Melania Trump Marks One Year Of 'Be Best' Anti-Cyberbullying Initiative

The first lady's program has generated perpetual mockery because of the cyberbully-in-chief.

WASHINGTON — First lady Melania Trump held a White House event Tuesday to mark one year since the official launch of her “Be Best” initiative on children’s well-being, announcing the expansion of two of the initiative’s areas of focus, opioid abuse and online safety.

Flanked by White House and Cabinet officials, members of federal agencies who have worked on the initiative, as well as students, Trump pledged to continue her focus on promoting “safe and positive online behaviors.”

That particular Be Best objective has endured perpetual mockery because of President Donald Trump’s penchant for launching vicious personal attacks on Twitter, directly undermining his wife’s message.

In some instances, a Be Best event and an angry round of tweets from the president have occurred almost simultaneously.

During her opening remarks Tuesday, the first lady briefly acknowledged “the support” of the president, who was in attendance.

President Donald Trump applauds first lady Melania Trump at the conclusion of a program for the first lady's Be Best initiati
President Donald Trump applauds first lady Melania Trump at the conclusion of a program for the first lady's Be Best initiative in the Rose Garden of the White House on May 7, 2019, in Washington. 

The first lady seems to be aware of the criticism, if not the irony, and she and her staff have insisted that Be Best has nothing to do with the president.

“As I have said before, it is not news or surprising to me that critics and the media have chosen to ridicule me for speaking out on this issue, and that’s OK,” Melania Trump said in November at the Family Online Safety Institute’s annual conference. “And I hope that, like I do, you will consider using their negative words as motivation to do all you can to bring awareness and understanding about responsible behavior.”

Like her husband, the first lady has also chided the media for lampooning her initiative.

“I’d say the opportunists who are using my name or my family name to advance themselves, from comedians to journalists to performers, book writers,” she said in a December interview with Fox News host Sean Hannity, who regularly provides fawning coverage of her husband’s administration. “It doesn’t hurt. The problem is they’re writing the history and it’s not correct.”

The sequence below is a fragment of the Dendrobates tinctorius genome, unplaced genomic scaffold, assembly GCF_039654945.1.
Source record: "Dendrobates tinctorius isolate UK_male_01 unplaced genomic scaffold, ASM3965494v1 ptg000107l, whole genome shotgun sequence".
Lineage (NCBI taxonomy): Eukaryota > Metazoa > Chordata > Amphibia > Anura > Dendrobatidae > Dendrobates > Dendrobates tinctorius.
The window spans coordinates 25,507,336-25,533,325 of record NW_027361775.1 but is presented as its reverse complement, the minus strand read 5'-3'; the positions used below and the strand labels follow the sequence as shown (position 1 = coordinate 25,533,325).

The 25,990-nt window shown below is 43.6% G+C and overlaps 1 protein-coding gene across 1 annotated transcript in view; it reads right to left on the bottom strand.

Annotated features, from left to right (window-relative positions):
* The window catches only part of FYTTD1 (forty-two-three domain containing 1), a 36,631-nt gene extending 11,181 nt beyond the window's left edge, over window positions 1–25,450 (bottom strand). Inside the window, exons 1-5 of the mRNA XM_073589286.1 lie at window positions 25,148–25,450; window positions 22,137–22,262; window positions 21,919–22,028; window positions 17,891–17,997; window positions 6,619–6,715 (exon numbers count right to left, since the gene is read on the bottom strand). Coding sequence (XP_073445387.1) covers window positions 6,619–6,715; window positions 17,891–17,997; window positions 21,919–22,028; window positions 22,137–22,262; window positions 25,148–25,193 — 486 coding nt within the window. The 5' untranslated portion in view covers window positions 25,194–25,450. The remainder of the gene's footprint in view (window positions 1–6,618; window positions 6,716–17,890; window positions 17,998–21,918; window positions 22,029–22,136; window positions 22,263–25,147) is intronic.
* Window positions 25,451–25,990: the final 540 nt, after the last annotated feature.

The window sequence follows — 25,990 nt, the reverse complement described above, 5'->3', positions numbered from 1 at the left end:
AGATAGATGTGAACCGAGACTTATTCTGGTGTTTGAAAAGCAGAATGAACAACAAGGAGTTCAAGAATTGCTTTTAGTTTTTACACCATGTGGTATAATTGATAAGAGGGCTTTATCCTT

Last year, during a period when she had not appeared in public for nearly a month, she tweeted that “the media is working overtime speculating where I am” — using language reminiscent of the president’s media-bashing tweets.

After her Be Best launch event last year, the first lady’s office issued a statement accusing reporters of “baseless accusations towards the First Lady and her new initiatives,” when Be Best’s pamphlet on online safety appeared to plagiarize a similar document from the Obama administration.

This negativity toward the press from a first lady and her employees is highly unusual, as several historians and political scientists told HuffPost last year ― one of several ways that Melania Trump’s handling of the role has been radically different from her predecessors.

In Trumpian fashion, one of the speakers at Tuesday’s event lavished praise on the first lady. Former Fox News host Eric Bolling ― who lost his son to opioid addiction and moderated a Be Best event on opioids earlier this year — said that compared to her predecessors, Melania Trump has “gone one step further and saved lives,” and called her “the most important and accomplished first lady in American history, full stop.”

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